Psychological Interventions for OA
The mainstay psychological intervention for OA is cognitive-behavioural therapy. This usually consists of three phases
- An education segment in which patients are taught about the biopsychosocial model of pain.
- A skills training segment in which patients are trained in a variety of cognitive-behavioural coping skills such as relaxation training, activity pacing, pleasant activity scheduling, imagery techniques, distraction strategies, cognitive restructuring, problem solving and goal setting.
- An application phase in which patients practice and apply their newly acquired skills in real life situations.
Other types of treatment include
- Emotional disclosure
- Psychodynamic interventions
- Acceptance and commitment therapy.
A meta-analysis (Dixon et al 2007) reviewed 27 randomised controlled trials which pooled together different psychosocial interventions, without separating cognitive behavioural therapy which constituted 70% of the interventions for patients with both hip and knee pain. The results for improving pain and improving function after 2-12 months had NNT’s of 10 and 12 respectively.
For more information on psychological therapies that can be accessed by GPs, please see:
- Chapman, C. R. 1978. Pain: the perception of noxious events. In: Sternbach, R.A. ed. The Psychology of Pain. New York: Raven Press, pp. 169-202.
- Dixon KE, Keefe FJ, Scipio CD et al 2007. Psychosocial interventions for arthritis pain management in adults: a meta-analysis. Health Psychol 26:241-50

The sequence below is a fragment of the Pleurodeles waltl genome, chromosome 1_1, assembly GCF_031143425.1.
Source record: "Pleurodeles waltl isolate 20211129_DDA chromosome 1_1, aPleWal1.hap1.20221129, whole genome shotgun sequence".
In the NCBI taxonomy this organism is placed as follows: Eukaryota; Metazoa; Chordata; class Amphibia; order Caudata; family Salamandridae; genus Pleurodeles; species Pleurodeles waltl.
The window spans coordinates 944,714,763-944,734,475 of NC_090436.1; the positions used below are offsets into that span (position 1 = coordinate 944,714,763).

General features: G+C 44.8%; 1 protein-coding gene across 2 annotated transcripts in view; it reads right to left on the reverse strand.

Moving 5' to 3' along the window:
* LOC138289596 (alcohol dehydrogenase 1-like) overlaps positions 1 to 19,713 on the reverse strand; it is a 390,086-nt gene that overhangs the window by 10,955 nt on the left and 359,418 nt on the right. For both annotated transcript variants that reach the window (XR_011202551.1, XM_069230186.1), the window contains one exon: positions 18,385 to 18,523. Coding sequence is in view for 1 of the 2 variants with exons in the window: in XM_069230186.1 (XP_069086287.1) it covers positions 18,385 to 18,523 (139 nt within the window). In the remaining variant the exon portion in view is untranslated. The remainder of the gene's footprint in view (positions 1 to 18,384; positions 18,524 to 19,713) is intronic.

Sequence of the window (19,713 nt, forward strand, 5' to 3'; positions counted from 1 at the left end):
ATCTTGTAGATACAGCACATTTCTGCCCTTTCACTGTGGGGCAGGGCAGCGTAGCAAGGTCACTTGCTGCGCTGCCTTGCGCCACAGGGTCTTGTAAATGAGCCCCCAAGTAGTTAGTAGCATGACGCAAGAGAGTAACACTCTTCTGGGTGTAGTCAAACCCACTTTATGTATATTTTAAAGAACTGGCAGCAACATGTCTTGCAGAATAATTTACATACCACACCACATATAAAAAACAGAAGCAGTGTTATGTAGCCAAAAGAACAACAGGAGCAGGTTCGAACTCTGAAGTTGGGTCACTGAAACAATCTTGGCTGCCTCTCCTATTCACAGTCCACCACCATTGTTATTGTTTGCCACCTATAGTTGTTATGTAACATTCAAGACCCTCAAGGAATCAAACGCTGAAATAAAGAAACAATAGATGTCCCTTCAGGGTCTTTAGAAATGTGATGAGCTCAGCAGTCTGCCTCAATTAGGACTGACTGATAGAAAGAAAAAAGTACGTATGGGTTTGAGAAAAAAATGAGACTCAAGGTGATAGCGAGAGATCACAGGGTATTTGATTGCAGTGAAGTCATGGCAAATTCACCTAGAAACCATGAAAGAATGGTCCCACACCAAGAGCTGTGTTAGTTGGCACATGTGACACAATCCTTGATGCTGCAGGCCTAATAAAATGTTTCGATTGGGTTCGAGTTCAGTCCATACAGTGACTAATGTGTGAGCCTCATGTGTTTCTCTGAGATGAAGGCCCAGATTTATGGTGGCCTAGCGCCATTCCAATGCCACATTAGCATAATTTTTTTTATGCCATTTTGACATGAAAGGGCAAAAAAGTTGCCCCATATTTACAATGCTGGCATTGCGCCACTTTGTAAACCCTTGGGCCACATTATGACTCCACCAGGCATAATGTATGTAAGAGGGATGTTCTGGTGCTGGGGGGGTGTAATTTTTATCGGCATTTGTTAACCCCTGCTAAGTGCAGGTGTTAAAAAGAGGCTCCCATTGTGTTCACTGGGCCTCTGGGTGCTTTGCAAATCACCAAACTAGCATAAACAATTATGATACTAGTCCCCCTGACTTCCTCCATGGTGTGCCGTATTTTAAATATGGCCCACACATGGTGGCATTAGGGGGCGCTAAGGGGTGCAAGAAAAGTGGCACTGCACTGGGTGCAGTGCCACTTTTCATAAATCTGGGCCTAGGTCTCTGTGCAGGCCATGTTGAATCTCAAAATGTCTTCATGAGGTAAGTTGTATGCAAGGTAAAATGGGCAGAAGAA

- Eccleston, C. and Crombez, G. 1999. Pain demands attention: a cognitive-affective model of the interruptive function of pain. Psychol Bull 125: 356-366.
- Henschke, N. et al. 2010. Behavioural treatment for chronic low-back pain. Cochrane Database SystRev (7), p. CD002014.
Keefe, F. J. et al. 1991. Analyzing pain in rheumatoid arthritis patients. Pain coping strategies in patients who have had knee replacement surgery. Pain 46: 153-160.
- Leeuw, M. et al. 2007. The fear-avoidance model of musculoskeletal pain: current state of scientific evidence. J Behav Med 30: 77-94.
McCracken, L. M. and Keogh, E. 2009. Acceptance, mindfulness, and values-based action may counteract fear and avoidance of emotions in chronic pain: an analysis of anxiety sensitivity. J Pain 10: 408-415.
- McCracken, L. M. and Vowles, K. E. 2007. Psychological flexibility and traditional pain management strategies in relation to patient functioning with chronic pain: an examination of a revised instrument. J Pain 8: 700-707.
- Macfarlane, G. J. et al. 1999. Predictors of early improvement in low back pain amongst consulters to general practice: the influence of pre-morbid and episode-related factors. Pain 80: 113-119.
- Pincus, T. and Morley, S. 2001. Cognitive-processing bias in chronic pain: a review and integration. Psychol Bull 127: 599-617.
- Schoth, D. E. et al. 2012. Attentional bias towards pain-related information in chronic pain; a meta-analysis of visual-probe investigations. ClinPsychol Rev 32: 13-25.
- van der Windt, D. et al. 2008. Psychosocial interventions for low back pain in primary care: lessons learned from recent trials. Spine (Phila Pa 1976) 33: 81-89.
- Villemure, C. and Bushnell, M. C. 2002. Cognitive modulation of pain: how do attention and emotion influence pain processing? Pain 95: 195-199.
- Waddell G. The Back Pain Revolution. 2nd ed. Edinburgh: Churchill Livingstone: 2004.
- Roland M, Waddell G, Klaber Moffett J, Burton K, Main C. The Back Book. Norwich, UK. The Stationary Office: 2007